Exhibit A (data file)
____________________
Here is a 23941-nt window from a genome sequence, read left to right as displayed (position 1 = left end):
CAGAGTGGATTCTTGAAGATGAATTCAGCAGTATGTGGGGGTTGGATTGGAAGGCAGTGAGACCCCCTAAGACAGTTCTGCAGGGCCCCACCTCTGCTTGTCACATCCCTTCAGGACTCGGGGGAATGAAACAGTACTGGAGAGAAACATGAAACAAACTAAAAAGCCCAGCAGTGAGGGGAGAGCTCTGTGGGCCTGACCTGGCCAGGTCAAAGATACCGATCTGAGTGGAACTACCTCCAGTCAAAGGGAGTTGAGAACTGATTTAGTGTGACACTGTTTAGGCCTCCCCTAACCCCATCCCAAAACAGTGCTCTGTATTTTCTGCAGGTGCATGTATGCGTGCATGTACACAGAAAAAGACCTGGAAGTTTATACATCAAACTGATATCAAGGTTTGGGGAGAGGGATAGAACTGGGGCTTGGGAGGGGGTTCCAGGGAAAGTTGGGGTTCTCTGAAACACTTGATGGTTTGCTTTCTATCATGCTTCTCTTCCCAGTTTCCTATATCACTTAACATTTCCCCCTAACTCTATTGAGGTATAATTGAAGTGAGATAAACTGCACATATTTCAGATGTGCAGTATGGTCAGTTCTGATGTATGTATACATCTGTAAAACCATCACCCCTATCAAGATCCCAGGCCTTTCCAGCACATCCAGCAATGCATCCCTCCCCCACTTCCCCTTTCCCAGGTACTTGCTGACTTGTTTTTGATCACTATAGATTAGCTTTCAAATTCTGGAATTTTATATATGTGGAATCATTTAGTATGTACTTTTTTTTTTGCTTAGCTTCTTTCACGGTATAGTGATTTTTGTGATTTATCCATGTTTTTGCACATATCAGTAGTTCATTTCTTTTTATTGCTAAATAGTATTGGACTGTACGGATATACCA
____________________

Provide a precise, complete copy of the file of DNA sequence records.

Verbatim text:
Here is a 23941-nt window from a genome sequence, read left to right as displayed (position 1 = left end):
CAGAGTGGATTCTTGAAGATGAATTCAGCAGTATGTGGGGGTTGGATTGGAAGGCAGTGAGACCCCCTAAGACAGTTCTGCAGGGCCCCACCTCTGCTTGTCACATCCCTTCAGGACTCGGGGGAATGAAACAGTACTGGAGAGAAACATGAAACAAACTAAAAAGCCCAGCAGTGAGGGGAGAGCTCTGTGGGCCTGACCTGGCCAGGTCAAAGATACCGATCTGAGTGGAACTACCTCCAGTCAAAGGGAGTTGAGAACTGATTTAGTGTGACACTGTTTAGGCCTCCCCTAACCCCATCCCAAAACAGTGCTCTGTATTTTCTGCAGGTGCATGTATGCGTGCATGTACACAGAAAAAGACCTGGAAGTTTATACATCAAACTGATATCAAGGTTTGGGGAGAGGGATAGAACTGGGGCTTGGGAGGGGGTTCCAGGGAAAGTTGGGGTTCTCTGAAACACTTGATGGTTTGCTTTCTATCATGCTTCTCTTCCCAGTTTCCTATATCACTTAACATTTCCCCCTAACTCTATTGAGGTATAATTGAAGTGAGATAAACTGCACATATTTCAGATGTGCAGTATGGTCAGTTCTGATGTATGTATACATCTGTAAAACCATCACCCCTATCAAGATCCCAGGCCTTTCCAGCACATCCAGCAATGCATCCCTCCCCCACTTCCCCTTTCCCAGGTACTTGCTGACTTGTTTTTGATCACTATAGATTAGCTTTCAAATTCTGGAATTTTATATATGTGGAATCATTTAGTATGTACTTTTTTTTTTGCTTAGCTTCTTTCACGGTATAGTGATTTTTGTGATTTATCCATGTTTTTGCACATATCAGTAGTTCATTTCTTTTTATTGCTAAATAGTATTGGACTGTACGGATATACCA